Hyman Celebrates Hatred
In November of 2001, I was visiting a friend in England. After a day of sightseeing, I was walking from my hotel down to the street corner to call my then-girlfriend back in the States. I happened to end up falling into a conversation with a couple of women who were on their way out for the evening. After chatting a bit about the pleasures of tourism and the discomfort of high heels (theirs, not mine), they said, “We just want to tell you that we’re so sorry for what happened in America. We’re on your side.”
Tthis was a typical reaction most people in Europe, and around the world for that matter, had in the days, weeks, and months following the 9/11 attacks. Moments of silence were held around the world’s capitals. The French newspaper Le Monde said “We are all Americans now.” At Buckingham Palace, the Queen’s Guard played the "Star Spangled Banner. "
There were huge public displays of sympathy, including places where you might not expect it such as Tehran . . .
. . .and Palestine
What does this have to do with Mark Hyman? In a recent editorial titled “Hatred for America,” he quotes journalist Anne Applebaum’s recent column describing some Europeans as secretly pleased by the attacks because of their simmering contempt for what America has come to represent.
In fact, she doesn’t say what Hyman claims she does, that Europeans were pleased by the attacks. She says “some Britons” and “many Europeans.” That qualification becomes even more important when you understand that she is talking about politicians and journalists, not the people of Europe generally.
Citing newspaper articles and speeches by politicians that criticized America’s foreign policy goals as contributing to the attacks, Applebaum notes that there were some public voices who, even only days after 9/11, pointed out uncomfortable things about the U.S., and even showed some resentment that the U.S. acted as if terrorism had been invented on September 11, 2001, neglecting the fact that Europeans had lived with it for decades.
But Hyman takes this thesis (which, even in Applebaum’s more tentative wording, still overstates the case) and uses it to support the idea that Europeans in general hate America.
The idea of American exceptionalism is nothing new, but the deformed version of it that has emerged from the neo-con crowd in recent years *is*. Unlike any time in the past, foreign hatred of America is now lauded as some sort of sign of American strength and fortitude, to the point where folks like Hyman wildly exaggerate animosity felt towards the U.S. by claiming it’s always been at the levels we see today.
The reasoning behind this is easy enough to suss out. The growth of critical views of America coincides with the continuing militaristic foreign policy of the Bush administration and the disdain for our allies and the whole concept of an international community. By claiming we were always hated to the extent we are now, even in the immediate aftermath of 9/11, the neo-cons turn anti-Americanism into a sort of social pathology suffered by others for which we bear no responsibility.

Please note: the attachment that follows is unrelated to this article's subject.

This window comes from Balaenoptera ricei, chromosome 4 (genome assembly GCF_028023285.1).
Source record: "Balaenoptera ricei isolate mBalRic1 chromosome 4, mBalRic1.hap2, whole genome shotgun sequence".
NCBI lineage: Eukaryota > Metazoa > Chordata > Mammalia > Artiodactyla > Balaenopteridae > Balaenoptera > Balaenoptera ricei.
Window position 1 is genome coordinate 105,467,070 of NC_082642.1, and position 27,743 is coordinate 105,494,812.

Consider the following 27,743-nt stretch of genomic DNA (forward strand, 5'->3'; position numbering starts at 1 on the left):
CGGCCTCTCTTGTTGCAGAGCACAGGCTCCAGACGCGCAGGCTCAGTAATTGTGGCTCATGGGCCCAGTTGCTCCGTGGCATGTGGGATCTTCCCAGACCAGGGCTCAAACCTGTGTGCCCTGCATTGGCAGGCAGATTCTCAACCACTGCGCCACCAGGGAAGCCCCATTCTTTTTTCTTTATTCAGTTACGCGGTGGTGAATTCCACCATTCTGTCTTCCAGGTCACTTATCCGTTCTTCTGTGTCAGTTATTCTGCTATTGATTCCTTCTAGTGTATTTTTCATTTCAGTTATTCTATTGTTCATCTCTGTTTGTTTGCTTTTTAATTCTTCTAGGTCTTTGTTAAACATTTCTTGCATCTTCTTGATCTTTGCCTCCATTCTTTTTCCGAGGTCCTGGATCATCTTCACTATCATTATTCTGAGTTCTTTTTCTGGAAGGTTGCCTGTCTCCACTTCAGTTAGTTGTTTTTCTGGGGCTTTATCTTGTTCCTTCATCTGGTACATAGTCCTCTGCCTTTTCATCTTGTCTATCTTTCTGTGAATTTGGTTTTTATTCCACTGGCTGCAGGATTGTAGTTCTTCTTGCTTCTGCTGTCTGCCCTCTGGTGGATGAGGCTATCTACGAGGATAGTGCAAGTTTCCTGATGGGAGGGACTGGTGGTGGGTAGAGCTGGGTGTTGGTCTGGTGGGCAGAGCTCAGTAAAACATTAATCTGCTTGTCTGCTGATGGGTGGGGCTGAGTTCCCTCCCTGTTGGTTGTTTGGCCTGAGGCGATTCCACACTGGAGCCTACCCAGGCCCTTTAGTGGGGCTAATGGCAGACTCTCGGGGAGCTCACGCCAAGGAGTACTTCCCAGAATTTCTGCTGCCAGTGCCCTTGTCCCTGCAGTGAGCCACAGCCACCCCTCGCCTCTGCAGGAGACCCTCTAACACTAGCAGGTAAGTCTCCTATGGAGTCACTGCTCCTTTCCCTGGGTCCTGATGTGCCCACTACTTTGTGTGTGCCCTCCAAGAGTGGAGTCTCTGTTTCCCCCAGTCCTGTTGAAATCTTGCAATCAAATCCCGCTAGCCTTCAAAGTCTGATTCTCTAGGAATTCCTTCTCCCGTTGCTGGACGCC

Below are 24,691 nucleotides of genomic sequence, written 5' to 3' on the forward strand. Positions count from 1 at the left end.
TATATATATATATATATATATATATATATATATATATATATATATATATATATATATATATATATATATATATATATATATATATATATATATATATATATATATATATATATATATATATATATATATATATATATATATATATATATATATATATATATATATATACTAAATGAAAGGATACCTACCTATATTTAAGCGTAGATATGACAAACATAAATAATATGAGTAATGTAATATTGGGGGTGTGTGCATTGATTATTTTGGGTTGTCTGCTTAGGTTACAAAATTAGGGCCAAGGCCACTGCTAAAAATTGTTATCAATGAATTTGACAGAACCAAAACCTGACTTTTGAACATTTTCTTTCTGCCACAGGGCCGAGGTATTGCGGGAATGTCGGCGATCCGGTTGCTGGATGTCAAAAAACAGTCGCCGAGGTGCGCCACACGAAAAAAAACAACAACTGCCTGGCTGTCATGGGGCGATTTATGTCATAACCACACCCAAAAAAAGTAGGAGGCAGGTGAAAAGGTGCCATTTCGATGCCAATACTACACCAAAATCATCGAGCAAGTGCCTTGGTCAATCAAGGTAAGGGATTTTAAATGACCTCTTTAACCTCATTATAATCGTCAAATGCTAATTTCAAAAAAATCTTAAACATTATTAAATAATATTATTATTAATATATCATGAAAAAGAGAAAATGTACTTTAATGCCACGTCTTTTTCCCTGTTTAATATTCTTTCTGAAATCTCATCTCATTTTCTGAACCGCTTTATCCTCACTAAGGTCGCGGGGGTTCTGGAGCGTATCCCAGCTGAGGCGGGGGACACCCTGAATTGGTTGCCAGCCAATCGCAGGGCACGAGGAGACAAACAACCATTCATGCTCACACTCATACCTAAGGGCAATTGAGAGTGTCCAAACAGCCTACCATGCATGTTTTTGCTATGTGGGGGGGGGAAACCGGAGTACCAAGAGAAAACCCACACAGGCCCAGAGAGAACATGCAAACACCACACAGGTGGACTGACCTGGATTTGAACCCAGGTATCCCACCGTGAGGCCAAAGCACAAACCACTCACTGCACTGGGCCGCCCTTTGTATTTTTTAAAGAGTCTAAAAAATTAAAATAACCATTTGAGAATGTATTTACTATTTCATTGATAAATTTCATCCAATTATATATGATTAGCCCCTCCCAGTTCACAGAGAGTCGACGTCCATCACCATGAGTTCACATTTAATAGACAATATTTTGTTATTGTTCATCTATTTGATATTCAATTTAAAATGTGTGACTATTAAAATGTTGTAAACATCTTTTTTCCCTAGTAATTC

More broadly, it supports the underlying philosophy that America’s status as the lone superpower gives it the right to do what it wants, when it wants—to shape the world to its will. If we’re already despised, what reason do we have to take anyone else’s opinions into consideration?
Once upon a time, American exceptionalism was based on the idea that America embodied freedom, democracy, and opportunity in a way no other nation on the globe did, that we served as an example that others wanted to emulate. We were the country that people around the world wanted to come to. While people risked their lives to leave their native countries, people were risking their lives to come to America.
Today, things have gotten so bad that we now have turned distrust and hostility toward us into proof of our rightness.
Hyman wants to let Bush off the hook for squandering the unique opportunity that existed after September 11 to unite the world in fighting terrorism, and to unite Americans in pushing for energy independence—something that would put an end to a foreign policy held hostage by a need for Mideast oil. But we shouldn’t. By cutting and running from the fight against al Qaeda and hijacking 9/11 to support an unrelated foreign policy goal in Iraq that had been lusted after by neo-cons long before that September morning, Bush not only squandered his presidency, but much more importantly, sacrificed a historic opportunity on the altar of arrogant self-assuredness.
If I could speak to those two women I talked to in Britain that night five years ago, I’d say, “I’m so sorry for what has happened in America in these last few years. I'm on your side.”
And that’s The Counterpoint.
Hyman Index: 3.47